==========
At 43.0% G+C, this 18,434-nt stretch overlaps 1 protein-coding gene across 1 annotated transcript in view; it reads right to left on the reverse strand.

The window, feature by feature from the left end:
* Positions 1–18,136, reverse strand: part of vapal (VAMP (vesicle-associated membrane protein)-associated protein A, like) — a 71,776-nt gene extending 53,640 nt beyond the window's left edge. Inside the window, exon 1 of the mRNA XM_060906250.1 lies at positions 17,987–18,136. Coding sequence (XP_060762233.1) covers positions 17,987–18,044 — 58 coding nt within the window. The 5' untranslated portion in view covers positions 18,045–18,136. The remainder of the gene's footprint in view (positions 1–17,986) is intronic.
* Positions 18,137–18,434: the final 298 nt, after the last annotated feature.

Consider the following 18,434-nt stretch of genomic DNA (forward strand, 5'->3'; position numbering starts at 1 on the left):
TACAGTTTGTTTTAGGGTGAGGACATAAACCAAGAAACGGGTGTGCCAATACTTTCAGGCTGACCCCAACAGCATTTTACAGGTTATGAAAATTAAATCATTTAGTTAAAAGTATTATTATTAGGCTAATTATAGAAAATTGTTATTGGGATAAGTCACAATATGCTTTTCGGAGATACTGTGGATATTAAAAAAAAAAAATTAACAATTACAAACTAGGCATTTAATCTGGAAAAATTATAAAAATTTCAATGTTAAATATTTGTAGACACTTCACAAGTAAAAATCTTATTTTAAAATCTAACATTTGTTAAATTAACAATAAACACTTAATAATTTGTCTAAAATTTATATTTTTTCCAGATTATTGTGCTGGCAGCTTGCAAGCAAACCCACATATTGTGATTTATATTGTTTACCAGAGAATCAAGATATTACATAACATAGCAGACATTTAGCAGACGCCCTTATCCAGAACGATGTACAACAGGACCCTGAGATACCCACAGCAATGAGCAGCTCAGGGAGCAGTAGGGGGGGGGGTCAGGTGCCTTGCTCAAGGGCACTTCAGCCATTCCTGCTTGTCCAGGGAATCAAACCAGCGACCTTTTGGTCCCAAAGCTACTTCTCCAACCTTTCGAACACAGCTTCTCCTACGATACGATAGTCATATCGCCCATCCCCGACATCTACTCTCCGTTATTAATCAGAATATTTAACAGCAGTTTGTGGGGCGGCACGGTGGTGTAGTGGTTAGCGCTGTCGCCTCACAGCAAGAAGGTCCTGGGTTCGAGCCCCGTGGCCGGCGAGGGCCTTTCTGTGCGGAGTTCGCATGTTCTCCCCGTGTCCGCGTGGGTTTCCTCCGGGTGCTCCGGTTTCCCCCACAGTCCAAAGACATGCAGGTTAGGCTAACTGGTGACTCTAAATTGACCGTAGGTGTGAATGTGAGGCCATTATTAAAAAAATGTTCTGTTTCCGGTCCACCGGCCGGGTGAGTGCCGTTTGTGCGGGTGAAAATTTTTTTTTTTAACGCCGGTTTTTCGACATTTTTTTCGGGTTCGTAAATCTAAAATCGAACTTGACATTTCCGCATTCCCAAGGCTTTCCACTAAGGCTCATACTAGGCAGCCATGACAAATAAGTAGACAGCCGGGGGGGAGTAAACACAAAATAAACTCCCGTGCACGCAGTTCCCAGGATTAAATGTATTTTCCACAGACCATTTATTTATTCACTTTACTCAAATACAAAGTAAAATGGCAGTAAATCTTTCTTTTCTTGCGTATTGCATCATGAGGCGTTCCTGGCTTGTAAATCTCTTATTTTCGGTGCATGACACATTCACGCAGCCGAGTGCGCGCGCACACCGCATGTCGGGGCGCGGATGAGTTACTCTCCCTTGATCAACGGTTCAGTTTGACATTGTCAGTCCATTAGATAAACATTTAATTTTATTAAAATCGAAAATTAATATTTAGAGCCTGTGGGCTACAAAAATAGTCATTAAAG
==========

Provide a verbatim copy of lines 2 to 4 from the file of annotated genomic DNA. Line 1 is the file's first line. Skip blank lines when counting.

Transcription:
The window, feature by feature from the left end:
* Positions 1–18,136, reverse strand: part of vapal (VAMP (vesicle-associated membrane protein)-associated protein A, like) — a 71,776-nt gene extending 53,640 nt beyond the window's left edge. Inside the window, exon 1 of the mRNA XM_060906250.1 lies at positions 17,987–18,136. Coding sequence (XP_060762233.1) covers positions 17,987–18,044 — 58 coding nt within the window. The 5' untranslated portion in view covers positions 18,045–18,136. The remainder of the gene's footprint in view (positions 1–17,986) is intronic.
* Positions 18,137–18,434: the final 298 nt, after the last annotated feature.